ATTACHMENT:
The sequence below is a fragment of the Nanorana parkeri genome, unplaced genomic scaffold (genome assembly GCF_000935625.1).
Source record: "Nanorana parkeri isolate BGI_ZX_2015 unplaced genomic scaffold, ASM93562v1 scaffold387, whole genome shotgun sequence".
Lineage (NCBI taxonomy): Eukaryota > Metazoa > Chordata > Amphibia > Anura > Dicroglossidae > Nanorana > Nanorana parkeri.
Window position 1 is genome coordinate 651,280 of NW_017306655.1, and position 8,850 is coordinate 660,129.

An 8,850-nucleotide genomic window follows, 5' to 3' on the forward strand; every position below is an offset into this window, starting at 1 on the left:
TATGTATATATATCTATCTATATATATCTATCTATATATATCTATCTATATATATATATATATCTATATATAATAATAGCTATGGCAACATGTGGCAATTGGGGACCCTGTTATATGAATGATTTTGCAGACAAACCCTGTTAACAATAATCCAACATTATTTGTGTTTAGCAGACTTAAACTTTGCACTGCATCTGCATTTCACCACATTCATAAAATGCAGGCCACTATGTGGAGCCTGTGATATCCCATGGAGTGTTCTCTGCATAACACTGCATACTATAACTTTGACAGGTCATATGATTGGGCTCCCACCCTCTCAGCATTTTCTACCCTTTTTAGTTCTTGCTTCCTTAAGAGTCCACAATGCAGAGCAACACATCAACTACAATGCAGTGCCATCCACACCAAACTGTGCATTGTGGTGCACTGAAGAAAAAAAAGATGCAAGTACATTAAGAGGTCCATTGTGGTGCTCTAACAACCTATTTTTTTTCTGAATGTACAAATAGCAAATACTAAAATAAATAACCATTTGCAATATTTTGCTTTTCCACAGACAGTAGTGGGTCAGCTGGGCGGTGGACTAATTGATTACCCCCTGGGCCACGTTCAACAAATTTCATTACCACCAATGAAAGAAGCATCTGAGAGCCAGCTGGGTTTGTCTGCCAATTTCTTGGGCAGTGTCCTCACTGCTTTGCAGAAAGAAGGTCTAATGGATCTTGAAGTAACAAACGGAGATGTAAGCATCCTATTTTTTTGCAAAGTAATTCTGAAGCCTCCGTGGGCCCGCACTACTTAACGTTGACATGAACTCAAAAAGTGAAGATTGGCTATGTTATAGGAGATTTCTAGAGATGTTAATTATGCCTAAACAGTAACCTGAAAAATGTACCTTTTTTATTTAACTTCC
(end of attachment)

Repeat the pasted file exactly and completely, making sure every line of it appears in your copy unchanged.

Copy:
The sequence below is a fragment of the Nanorana parkeri genome, unplaced genomic scaffold (genome assembly GCF_000935625.1).
Source record: "Nanorana parkeri isolate BGI_ZX_2015 unplaced genomic scaffold, ASM93562v1 scaffold387, whole genome shotgun sequence".
Lineage (NCBI taxonomy): Eukaryota > Metazoa > Chordata > Amphibia > Anura > Dicroglossidae > Nanorana > Nanorana parkeri.
Window position 1 is genome coordinate 651,280 of NW_017306655.1, and position 8,850 is coordinate 660,129.

An 8,850-nucleotide genomic window follows, 5' to 3' on the forward strand; every position below is an offset into this window, starting at 1 on the left:
TATGTATATATATCTATCTATATATATCTATCTATATATATCTATCTATATATATATATATATCTATATATAATAATAGCTATGGCAACATGTGGCAATTGGGGACCCTGTTATATGAATGATTTTGCAGACAAACCCTGTTAACAATAATCCAACATTATTTGTGTTTAGCAGACTTAAACTTTGCACTGCATCTGCATTTCACCACATTCATAAAATGCAGGCCACTATGTGGAGCCTGTGATATCCCATGGAGTGTTCTCTGCATAACACTGCATACTATAACTTTGACAGGTCATATGATTGGGCTCCCACCCTCTCAGCATTTTCTACCCTTTTTAGTTCTTGCTTCCTTAAGAGTCCACAATGCAGAGCAACACATCAACTACAATGCAGTGCCATCCACACCAAACTGTGCATTGTGGTGCACTGAAGAAAAAAAAGATGCAAGTACATTAAGAGGTCCATTGTGGTGCTCTAACAACCTATTTTTTTTCTGAATGTACAAATAGCAAATACTAAAATAAATAACCATTTGCAATATTTTGCTTTTCCACAGACAGTAGTGGGTCAGCTGGGCGGTGGACTAATTGATTACCCCCTGGGCCACGTTCAACAAATTTCATTACCACCAATGAAAGAAGCATCTGAGAGCCAGCTGGGTTTGTCTGCCAATTTCTTGGGCAGTGTCCTCACTGCTTTGCAGAAAGAAGGTCTAATGGATCTTGAAGTAACAAACGGAGATGTAAGCATCCTATTTTTTTGCAAAGTAATTCTGAAGCCTCCGTGGGCCCGCACTACTTAACGTTGACATGAACTCAAAAAGTGAAGATTGGCTATGTTATAGGAGATTTCTAGAGATGTTAATTATGCCTAAACAGTAACCTGAAAAATGTACCTTTTTTATTTAACTTCC